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State Council for Persons with Disabilities


People First Language

People First Language recognizes that individuals with disabilities are first and foremost, people. It emphasizes each person's value, individuality, dignity, and capabilities.  The following examples provide guidance on what terms to use and which ones are inappropriate when speaking to, talking or writing about people with disabilities.

People First Language Offensive Labels

People or Persons with disabilities.

Differently abled, challenged, handicapped or disabled.

He/she has a congenital disability.

Birth defect.

Person who is deaf or hard of hearing.

Deaf-mute, deaf and dumb, etc.

A person who uses a wheelchair.

Wheelchair bound or confined to a chair.

A person with a brain injury.

Brain damaged.

A person who has an intellectual disability.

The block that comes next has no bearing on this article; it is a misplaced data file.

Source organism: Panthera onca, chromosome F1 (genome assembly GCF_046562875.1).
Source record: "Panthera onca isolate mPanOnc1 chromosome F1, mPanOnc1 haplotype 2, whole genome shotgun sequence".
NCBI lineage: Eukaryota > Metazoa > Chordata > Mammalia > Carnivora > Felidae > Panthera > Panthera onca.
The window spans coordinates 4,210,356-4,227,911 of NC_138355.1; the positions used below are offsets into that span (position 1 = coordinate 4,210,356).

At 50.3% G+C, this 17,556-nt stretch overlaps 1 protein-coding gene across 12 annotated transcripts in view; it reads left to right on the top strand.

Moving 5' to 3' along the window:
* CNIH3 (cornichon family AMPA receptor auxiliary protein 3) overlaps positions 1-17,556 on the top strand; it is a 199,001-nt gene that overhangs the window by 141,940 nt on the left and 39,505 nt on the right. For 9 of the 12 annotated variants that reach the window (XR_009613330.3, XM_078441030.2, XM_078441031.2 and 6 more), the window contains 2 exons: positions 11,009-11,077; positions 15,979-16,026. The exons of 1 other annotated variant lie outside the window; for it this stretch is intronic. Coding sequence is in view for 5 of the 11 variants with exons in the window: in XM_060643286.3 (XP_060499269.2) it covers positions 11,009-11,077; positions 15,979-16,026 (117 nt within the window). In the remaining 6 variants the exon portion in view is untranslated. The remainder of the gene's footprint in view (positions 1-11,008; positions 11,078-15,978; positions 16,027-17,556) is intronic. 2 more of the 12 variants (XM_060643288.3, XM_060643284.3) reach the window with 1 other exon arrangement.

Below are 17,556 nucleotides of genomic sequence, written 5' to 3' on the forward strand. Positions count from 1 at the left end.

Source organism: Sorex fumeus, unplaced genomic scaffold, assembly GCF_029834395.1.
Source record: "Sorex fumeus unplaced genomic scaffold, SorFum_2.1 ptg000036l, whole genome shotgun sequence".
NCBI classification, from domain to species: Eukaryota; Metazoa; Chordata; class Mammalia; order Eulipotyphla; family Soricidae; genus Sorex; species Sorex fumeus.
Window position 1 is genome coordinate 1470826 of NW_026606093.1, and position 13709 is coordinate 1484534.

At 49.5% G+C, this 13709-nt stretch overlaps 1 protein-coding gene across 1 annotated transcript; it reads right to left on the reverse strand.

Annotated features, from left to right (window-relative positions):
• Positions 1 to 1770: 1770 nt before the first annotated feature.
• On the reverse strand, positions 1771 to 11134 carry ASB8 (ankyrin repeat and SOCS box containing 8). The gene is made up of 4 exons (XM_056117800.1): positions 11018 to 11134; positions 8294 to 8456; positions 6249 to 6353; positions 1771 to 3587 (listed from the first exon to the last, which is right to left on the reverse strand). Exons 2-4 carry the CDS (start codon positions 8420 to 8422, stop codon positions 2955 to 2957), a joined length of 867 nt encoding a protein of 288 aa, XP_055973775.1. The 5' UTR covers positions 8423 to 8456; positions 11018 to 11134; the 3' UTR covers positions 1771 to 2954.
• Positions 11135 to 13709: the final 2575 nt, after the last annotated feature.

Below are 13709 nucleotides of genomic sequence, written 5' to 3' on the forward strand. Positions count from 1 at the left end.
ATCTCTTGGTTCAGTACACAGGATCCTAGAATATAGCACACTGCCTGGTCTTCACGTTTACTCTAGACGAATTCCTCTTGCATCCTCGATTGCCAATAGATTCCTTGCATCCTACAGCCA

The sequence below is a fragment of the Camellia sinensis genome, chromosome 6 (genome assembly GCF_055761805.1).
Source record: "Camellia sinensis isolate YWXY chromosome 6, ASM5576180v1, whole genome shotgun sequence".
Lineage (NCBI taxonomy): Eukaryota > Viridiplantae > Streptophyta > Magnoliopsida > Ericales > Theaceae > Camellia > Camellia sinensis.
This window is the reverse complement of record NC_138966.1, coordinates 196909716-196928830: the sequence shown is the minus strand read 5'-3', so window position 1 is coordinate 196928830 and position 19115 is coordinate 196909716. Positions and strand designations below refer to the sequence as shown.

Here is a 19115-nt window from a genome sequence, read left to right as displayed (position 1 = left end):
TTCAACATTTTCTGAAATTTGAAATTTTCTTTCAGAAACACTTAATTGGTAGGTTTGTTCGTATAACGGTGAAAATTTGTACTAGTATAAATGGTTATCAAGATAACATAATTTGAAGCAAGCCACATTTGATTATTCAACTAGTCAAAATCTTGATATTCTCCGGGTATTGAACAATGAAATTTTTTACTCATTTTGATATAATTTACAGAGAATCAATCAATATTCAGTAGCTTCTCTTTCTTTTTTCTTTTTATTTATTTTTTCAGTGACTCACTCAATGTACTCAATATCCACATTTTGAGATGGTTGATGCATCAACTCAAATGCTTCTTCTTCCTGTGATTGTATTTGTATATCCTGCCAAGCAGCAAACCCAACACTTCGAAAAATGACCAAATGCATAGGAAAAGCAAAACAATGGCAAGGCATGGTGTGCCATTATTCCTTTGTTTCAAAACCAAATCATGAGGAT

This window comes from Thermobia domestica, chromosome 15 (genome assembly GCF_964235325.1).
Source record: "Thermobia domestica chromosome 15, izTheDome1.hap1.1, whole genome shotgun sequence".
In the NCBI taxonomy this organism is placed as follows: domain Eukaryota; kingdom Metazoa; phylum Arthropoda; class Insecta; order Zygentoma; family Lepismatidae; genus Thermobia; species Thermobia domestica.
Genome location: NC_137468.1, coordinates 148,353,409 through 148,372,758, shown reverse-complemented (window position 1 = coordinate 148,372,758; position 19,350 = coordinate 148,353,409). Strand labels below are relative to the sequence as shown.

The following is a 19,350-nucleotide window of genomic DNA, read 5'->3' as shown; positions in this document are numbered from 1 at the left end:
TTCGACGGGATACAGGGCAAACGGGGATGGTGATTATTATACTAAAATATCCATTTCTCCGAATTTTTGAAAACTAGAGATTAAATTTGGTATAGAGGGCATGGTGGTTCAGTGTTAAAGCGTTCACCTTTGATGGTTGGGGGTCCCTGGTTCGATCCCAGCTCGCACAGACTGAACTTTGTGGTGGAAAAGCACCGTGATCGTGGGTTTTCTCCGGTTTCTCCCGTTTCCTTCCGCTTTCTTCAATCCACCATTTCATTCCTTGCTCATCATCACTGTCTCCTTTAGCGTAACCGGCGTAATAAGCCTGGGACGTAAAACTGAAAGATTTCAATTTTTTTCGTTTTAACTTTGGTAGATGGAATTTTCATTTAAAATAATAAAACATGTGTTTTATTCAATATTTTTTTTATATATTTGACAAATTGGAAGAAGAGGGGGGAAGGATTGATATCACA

Retarded or mentally retarded.

People with autism or on the autism spectrum.


People with chemical or environmental sensitivities.


A person with Down syndrome.

Down's kid or a mongoloid kid.

A person with learning disabilities.

He/she is learning disabled or a slow learner.

He's/she's of short stature or he's/she's short.

He's/she's a dwarf.

He/she has a physical disability.

He's/she's crippled.

A person with spinal cord injury.


Amputee or person who lost a limb.

Gimp, lame, stubby.

He's/she's blind or has low vision.

Visually handicapped, blind as a bat.

Burn survivor.

Burn victim.

Service animal or dog.

Seeing eye dog.

A person with an emotional disability.

Emotionally disturbed.

Typical kids or kids without disabilities.

Normal and/or healthy kids.

He/she receives special education.

He's/she's in special ed.

Accessible parking, bathrooms, etc.

Handicapped parking, bathrooms, etc.

He/she has a need for. . .

He/she has a problem with. . .

How should I describe you or your disability?

What happened to you?